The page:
One of two recipients of a senator’s letter that called for an oversight hearing on the Department of Public Safety believes that it “is needed” not only for the police but for “other agencies as well.”
Rep. Ivan A. Blanco (R-Saipan) agreed yesterday with Sen. Paul Mangloña (Ind-Rota) that an oversight hearing on DPS has become necessary.
“It seems to me that the only oversight we do is during the budgetary sessions. I think that open communications between the departments and the Legislature is very important because then we are able to assess what their needs are, what [the departments’] shortfalls are, and what tools we could provide them,” said Blanco.
According to Blanco, he spoke with other members of the House Judicial and Governmental Operations Committee, which he heads, and many wish to “reach out” to DPS Commissioner Robert Guerrero to get some facts.
“…And perhaps sit down with [Guerrero] and his officers and ask questions that [the committee] may have in regards to increased criminal activity, drug abuse, etc.,” he said, adding that the meeting with the DPS commissioner would be scheduled after gathering facts from the department.
Blanco, who based his request for information on Mangloña’s letter, said that updates on recent criminal cases, murders, and information on missing person cases and unsolved criminal cases, among many others, are included in his request.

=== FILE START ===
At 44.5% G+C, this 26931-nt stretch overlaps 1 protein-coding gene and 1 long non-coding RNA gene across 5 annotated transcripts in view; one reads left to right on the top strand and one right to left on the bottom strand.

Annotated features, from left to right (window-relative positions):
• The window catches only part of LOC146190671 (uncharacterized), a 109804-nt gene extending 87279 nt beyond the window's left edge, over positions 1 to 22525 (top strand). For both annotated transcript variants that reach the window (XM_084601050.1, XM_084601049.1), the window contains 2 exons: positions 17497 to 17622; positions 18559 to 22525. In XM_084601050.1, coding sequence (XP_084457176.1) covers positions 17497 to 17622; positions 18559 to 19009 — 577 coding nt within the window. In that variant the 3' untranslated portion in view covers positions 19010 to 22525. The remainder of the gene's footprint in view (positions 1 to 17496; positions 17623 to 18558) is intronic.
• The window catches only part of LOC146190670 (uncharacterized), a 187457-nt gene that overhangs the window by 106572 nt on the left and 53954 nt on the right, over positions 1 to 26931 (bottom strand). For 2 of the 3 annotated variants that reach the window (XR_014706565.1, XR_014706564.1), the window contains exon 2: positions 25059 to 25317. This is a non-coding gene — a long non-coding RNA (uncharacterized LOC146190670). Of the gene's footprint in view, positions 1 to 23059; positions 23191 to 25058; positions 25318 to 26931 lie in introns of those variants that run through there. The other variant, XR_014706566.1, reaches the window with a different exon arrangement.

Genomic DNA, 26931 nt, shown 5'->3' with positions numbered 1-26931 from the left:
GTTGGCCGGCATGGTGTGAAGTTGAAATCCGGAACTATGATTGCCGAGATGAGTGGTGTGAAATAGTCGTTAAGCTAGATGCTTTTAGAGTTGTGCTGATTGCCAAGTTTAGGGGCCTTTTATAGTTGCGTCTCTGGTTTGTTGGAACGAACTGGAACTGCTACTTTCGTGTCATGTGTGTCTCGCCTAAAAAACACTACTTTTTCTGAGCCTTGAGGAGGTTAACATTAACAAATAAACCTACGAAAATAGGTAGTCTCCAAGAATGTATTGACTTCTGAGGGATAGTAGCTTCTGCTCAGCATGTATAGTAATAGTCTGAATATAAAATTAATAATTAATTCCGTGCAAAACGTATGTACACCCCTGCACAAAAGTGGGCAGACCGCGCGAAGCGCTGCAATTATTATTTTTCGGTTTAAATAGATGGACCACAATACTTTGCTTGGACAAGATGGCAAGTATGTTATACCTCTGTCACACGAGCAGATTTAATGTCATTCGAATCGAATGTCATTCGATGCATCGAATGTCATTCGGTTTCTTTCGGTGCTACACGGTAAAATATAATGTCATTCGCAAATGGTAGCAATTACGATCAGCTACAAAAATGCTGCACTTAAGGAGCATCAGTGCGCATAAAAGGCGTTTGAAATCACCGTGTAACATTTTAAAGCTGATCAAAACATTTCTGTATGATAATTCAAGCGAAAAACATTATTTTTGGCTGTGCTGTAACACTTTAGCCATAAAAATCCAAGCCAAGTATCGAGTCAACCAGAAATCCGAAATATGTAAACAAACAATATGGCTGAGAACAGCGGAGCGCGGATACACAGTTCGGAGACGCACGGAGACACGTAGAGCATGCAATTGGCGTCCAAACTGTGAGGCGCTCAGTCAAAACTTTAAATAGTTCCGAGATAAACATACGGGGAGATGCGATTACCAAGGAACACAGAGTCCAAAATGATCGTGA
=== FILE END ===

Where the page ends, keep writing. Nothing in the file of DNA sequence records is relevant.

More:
“We would like to get those numbers first, then we would be able to know what questions to ask,” he said. “We don’t want questions to be based on hearsay.”
Members of the House JGO include Blanco, Rep. John Paul Sablan (R-Saipan) as vice chair, Reps. Francisco Aguon (R-Saipan), Edwin Aldan (R-Tinian), Blas Jonathan Attao (Ind-Saipan), Jose Itibus (R-Saipan), and minority leader Rep. Edmund Villagomez (Ind-Saipan).
In a letter dated Nov. 7 addressed to Blanco and Senate Committee on Judiciary, Government, and Law chair Sen. Steve Mesngon (R-Rota), Mangloña said that DPS officers have failed to communicate with victims of crime, which he said is unacceptable because DPS has the “critical role of protecting people and ensuring people’s safety.”
“Victims of criminal activities are complaining that their cases have not been solved and they haven’t received any information or updates from DPS,” Mangloña said, adding that reports on violent criminal activities as well as drug-related crimes in the CNMI are constantly reported in the media.
According to Saipan Tribune archives, the recent finding of missing Joan Taitano’s body late October 2017 at the bottom of a cliff in Marpi was significant because she was found—which wasn’t the trend before.
Dating back to 1995 and based only on Saipan Tribune archives, 17 people have been reported missing and not been found.
Another factor that calls for an oversight on DPS are drug abuse and drug-related crimes, Mangloña said. He added that drug use and abuse have “significantly increased” over the past few years.
According to a previous statement, Gov. Ralph DLG Torres, is “genuinely concerned” about public safety, and is already initiating discussions to address public safety concerns.